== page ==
Changes would help consumer safety
TEXT OF INTERVIEW
Bill Radke: The Canadian toy maker Mega Brands has agreed to pay a million-dollar civil penalty in connection with a defective magnetic toy blamed in the death of a child. L.A. Times business columnist David Lazarus is here. David, what was the safety problem with this toy called Magnetix?
David Lazarus: Magnets were becoming dislodged from the magnetic sets as early as 2004, according to federal regulators. And magnets pose an especial danger to little kids, because when the magnet gets into the system -- first of all if there's multiple magnets. they can join together in various parts of the body and start doing damage there. Also, a magnet is known to just simply start shredding apart the intestines. So this is an extremely dangerous thing, and in fact that's what happened in 2005, shortly before Thanksgiving, when a 22-month-old toddler in suburban Seattle was known to have swallowed a Magnetix magnet and shortly thereafter passed away.
Radke: Now this toy was originally made by another company, Rose Art Industries. Mega Brands says when it bought that company, it had no way of knowing the toy was defective.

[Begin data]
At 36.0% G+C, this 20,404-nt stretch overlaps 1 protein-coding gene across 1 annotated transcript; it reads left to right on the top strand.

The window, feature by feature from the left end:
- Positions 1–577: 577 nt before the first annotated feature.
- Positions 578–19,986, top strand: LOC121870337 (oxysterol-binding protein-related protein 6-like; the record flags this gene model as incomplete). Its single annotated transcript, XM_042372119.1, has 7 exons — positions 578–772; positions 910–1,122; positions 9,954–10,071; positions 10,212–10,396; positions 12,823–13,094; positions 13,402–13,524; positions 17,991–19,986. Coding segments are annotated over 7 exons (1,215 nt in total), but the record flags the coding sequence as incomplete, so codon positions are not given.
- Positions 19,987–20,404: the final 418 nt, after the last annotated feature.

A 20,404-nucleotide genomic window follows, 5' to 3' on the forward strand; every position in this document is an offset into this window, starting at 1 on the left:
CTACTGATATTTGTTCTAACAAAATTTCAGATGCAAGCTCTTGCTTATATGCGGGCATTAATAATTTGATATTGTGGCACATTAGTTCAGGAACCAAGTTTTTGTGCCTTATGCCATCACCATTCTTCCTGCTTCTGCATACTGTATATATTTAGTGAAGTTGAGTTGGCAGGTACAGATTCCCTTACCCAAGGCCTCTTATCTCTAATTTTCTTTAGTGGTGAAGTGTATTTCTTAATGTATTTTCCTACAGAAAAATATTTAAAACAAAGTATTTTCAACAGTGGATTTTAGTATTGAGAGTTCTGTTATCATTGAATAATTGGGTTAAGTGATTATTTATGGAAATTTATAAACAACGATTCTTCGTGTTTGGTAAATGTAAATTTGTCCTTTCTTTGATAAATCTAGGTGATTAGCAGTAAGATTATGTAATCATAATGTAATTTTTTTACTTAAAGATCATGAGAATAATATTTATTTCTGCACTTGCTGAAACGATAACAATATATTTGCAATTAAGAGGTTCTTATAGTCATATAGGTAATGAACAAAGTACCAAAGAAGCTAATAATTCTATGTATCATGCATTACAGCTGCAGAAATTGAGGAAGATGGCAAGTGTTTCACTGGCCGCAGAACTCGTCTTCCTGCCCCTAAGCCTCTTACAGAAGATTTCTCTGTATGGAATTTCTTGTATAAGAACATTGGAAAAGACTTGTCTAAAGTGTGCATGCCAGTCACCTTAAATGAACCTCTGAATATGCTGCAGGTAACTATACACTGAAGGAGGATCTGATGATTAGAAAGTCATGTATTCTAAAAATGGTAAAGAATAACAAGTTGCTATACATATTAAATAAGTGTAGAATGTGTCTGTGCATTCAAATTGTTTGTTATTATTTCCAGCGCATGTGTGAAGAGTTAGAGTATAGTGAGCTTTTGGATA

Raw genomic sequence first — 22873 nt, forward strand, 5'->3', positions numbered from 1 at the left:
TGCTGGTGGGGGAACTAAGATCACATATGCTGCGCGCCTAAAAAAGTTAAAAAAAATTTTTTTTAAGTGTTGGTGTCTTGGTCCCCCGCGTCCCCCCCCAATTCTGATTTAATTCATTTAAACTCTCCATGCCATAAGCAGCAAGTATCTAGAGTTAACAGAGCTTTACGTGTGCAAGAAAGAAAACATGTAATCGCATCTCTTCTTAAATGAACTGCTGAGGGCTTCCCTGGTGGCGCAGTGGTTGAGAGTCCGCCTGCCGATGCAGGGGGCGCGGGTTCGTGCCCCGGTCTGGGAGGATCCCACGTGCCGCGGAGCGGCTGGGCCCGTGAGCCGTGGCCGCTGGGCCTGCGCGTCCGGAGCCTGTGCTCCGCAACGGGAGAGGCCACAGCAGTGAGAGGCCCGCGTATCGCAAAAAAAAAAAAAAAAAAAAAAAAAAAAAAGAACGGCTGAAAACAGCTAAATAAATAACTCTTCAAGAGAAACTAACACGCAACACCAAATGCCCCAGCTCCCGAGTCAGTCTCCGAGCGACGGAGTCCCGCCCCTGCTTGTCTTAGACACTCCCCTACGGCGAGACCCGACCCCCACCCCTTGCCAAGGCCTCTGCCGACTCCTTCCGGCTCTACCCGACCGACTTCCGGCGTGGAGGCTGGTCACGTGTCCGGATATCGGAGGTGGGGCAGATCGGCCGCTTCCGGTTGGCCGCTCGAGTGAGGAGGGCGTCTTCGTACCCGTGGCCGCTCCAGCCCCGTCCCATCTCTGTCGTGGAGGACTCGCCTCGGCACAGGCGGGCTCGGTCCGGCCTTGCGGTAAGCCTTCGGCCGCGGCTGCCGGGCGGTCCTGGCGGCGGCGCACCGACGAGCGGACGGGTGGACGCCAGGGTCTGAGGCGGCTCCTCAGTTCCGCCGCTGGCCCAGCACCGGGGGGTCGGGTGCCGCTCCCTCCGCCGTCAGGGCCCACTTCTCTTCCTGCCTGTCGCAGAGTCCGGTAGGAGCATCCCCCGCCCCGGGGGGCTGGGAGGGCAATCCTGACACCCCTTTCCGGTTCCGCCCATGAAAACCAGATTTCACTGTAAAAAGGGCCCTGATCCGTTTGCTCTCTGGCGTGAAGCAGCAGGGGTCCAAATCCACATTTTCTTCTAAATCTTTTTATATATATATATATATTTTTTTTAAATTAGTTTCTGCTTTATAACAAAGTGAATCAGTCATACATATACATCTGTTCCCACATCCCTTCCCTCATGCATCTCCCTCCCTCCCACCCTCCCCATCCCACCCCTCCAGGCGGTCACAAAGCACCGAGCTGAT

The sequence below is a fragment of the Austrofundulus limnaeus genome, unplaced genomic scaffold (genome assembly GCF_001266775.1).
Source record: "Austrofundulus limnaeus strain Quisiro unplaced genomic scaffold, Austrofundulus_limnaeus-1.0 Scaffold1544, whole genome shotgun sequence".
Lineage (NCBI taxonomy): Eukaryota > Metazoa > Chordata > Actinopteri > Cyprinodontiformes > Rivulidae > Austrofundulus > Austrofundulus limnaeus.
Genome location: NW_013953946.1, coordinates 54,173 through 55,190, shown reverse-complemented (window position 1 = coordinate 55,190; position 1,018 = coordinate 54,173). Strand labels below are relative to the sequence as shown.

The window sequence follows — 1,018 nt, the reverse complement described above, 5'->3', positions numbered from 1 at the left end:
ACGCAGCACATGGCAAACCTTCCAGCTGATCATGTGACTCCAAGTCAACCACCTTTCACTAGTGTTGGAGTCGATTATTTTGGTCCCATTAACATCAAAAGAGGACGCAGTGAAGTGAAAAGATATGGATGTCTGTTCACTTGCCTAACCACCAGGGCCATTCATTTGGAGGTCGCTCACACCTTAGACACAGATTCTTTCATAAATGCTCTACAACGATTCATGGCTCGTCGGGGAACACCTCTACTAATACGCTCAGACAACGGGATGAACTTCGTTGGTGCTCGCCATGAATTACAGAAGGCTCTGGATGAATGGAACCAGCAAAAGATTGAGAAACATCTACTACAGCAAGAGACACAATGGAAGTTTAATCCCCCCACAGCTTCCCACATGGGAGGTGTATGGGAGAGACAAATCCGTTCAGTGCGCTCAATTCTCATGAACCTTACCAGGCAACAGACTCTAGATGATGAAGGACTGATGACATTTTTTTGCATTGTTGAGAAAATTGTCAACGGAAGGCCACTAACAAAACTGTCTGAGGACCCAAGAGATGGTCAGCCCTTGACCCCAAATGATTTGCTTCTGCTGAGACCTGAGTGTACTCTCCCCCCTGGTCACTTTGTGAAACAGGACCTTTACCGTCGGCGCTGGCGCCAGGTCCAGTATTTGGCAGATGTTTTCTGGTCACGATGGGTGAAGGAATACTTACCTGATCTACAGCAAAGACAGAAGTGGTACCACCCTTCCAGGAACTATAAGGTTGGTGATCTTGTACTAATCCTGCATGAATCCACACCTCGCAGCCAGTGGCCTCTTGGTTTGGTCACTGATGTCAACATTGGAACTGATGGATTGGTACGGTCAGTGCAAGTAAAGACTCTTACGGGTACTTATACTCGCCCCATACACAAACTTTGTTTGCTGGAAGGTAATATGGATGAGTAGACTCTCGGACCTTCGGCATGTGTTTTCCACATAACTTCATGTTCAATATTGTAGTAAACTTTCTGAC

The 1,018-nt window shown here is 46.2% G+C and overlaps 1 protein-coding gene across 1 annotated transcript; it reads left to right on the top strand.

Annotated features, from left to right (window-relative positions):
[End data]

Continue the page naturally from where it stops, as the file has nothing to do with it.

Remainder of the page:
Lazarus: Let's not throw them . . . what sort of onus is on an acquiring company during a merger of this sort to try to perform the due diligence necessary to find out what it needs to know? It turns out that if Mega Brands had wanted to go to the Consumer Products Safety Commission and say hey, we're buying Rose Art, we'd love to know more about it -- you can't do that. The Consumer Products Safety Commission says a company, even a consumer, cannot call up and run a search of its huge database of safety information. Instead, requests would have to be filed under the Freedom of Information Act, which is a process that can take months, and that's why the Safety Commission says, you know, that's why we don't see a lot of companies doing this during the due diligence process.
Radke: This sounds easily fixable, David. What happens next?
Lazarus: I've talked to insiders on the agency, and they say they're hoping a new chairperson will come in, kick the dust off the tires, shake things up a bit, and if nothing else, seek the legislation necessary to bring this agency into the 21st century and use all the information technology available to make this data available quickly and efficiently.
Radke: L.A. Times business columnist David Lazarus. Thanks.
Lazarus: It's always a pleasure.